Committing the 'gamblers fallacy' may be in the cards, research shows
It's called the gambler's fallacy: After a long streak of losses, you feel you are going to win. But in reality, your odds of winning are no different than they were before.
For years, the gambler's fallacy has been thought to be a prime example of human irrationality, but a new study published by researchers from the Texas A&M Health Science Center suggests that our brains naturally soak up the strange statistics of random sequences, causing us to commit the gambler's fallacy.
The study, which appears in the March 9 issue of the Proceedings of the National Academy of Sciences, was designed to help understand the gambler's fallacy at the neural level. Researchers took a computer model of biological neurons and trained it with random sequences. They found that by simply observing a coin being tossed repeatedly, the neurons could learn to differentiate and react to different patterns of heads and tails. Most interestingly, the neurons that preferred alternating patterns such as head-tail significantly outnumbered the neurons that preferred repeating patterns such as head-head.
"In other words, these neurons behaved just like the gamblers in a casino: when the outcome of a fair coin toss is a head, they are more likely to predict that the following toss will be a tail than to predict it will be a head, despite the fact that either pattern is equally probable," said principal investigator Yanlong Sun, Ph.D., an assistant professor of microbial pathogenesis and immunology at the Texas A&M Health Science Center College of Medicine.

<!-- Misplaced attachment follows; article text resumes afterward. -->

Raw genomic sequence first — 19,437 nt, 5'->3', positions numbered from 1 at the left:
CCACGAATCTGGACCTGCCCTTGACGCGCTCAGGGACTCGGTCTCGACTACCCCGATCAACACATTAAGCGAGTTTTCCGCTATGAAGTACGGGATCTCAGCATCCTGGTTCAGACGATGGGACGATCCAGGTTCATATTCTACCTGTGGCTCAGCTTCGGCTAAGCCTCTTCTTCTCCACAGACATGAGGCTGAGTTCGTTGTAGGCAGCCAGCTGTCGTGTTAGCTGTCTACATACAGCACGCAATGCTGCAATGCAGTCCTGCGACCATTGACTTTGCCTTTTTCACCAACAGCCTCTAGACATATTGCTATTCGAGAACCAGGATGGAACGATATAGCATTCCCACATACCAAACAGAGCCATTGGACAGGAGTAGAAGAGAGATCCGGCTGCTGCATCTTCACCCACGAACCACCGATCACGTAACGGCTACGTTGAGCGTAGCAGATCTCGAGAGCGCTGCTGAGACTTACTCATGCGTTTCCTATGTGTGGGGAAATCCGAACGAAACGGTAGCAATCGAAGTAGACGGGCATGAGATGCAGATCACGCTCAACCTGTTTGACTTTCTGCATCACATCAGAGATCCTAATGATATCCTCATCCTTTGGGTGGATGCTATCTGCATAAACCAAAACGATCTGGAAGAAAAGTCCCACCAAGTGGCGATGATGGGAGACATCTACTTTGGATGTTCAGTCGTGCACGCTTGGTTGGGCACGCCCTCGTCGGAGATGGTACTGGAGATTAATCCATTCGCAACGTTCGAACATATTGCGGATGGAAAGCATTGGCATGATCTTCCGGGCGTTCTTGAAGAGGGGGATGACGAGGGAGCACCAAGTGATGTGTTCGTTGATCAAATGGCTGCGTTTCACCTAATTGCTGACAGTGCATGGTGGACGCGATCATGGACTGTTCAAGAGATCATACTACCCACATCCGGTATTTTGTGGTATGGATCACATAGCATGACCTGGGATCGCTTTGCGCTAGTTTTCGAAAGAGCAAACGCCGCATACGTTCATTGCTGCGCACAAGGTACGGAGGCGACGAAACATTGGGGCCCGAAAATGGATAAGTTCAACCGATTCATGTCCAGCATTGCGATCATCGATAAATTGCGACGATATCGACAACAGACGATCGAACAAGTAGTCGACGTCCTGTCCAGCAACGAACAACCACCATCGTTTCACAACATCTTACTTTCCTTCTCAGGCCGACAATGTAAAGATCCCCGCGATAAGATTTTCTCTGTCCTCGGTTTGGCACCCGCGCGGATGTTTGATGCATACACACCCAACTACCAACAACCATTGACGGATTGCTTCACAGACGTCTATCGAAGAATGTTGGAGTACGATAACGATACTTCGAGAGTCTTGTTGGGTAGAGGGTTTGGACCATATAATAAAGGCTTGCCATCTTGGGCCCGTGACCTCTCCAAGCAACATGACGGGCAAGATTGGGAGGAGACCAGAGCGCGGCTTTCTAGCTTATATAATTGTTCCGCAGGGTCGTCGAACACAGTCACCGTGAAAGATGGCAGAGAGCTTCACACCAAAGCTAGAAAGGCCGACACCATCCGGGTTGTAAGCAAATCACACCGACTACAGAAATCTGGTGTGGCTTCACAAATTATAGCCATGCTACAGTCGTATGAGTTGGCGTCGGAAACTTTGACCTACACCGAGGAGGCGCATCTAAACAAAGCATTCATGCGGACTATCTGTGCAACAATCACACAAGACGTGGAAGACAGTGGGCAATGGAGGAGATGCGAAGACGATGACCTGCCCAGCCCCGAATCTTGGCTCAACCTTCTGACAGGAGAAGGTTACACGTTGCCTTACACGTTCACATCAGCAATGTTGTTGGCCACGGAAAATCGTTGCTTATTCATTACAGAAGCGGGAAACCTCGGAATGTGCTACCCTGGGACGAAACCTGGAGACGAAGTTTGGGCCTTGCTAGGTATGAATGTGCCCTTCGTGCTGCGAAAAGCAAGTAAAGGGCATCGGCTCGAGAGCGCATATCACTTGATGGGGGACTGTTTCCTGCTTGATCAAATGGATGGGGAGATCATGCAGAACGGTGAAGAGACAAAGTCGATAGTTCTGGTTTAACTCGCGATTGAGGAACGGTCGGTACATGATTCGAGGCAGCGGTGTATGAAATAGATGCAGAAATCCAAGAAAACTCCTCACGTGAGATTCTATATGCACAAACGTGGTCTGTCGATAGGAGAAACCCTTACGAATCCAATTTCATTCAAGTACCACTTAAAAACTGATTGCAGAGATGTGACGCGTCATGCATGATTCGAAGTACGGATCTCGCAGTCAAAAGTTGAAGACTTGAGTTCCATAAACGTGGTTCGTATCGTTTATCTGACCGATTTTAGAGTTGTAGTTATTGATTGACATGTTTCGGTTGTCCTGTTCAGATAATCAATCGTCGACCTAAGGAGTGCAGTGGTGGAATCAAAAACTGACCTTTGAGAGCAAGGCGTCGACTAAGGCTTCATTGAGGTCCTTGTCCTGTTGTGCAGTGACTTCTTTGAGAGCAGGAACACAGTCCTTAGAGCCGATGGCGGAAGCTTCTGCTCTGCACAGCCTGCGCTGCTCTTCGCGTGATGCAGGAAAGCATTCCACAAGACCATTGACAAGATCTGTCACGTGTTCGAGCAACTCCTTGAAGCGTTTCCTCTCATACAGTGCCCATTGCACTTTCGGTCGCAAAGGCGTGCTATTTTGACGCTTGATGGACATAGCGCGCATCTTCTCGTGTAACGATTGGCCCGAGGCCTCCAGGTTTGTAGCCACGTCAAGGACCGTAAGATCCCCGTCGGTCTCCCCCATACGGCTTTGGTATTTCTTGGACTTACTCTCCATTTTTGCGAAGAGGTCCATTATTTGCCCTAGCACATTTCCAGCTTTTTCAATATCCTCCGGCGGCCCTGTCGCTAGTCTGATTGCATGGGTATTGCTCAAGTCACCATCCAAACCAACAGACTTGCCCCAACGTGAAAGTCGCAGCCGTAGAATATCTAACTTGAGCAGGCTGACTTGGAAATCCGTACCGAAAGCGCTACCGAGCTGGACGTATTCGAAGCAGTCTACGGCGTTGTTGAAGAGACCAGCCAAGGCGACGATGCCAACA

Hongbin Wang, Ph.D., a professor of microbial pathogenesis and immunology and a corresponding author on the paper, said the study demonstrates how neurons in our brains react to time-sensitive information.
"The model's rather surprising behavior has to do with the way these neurons encounter different patterns of heads and tails at different times," Wang said. "How likely an event is to occur and when it is to occur are two different questions, and traditional theories do not often distinguish them, which can lead to problems."
The finding that our brains may have naturally learned to commit the gambler's fallacy has implications for everything from medical decision making to building smarter machines.
"Physicians have these same sort of biases in terms of probabilities, and being aware of these biases and what causes them could help us train physicians to be more accurate in their decision-making," said Jack Smith, M.D., Ph.D., professor of microbial pathogenesis and immunology and a co-author on the paper.
Smith said the research shows that we need to program machines more like neurons rather than just programming digital computers.
"If a computer is going to interact with humans it has to have similar behaviors, otherwise the interaction is strained," Smith said. "The more a computer's behavior is like the behavior we expect from people, the easier the interface between us and the device will be."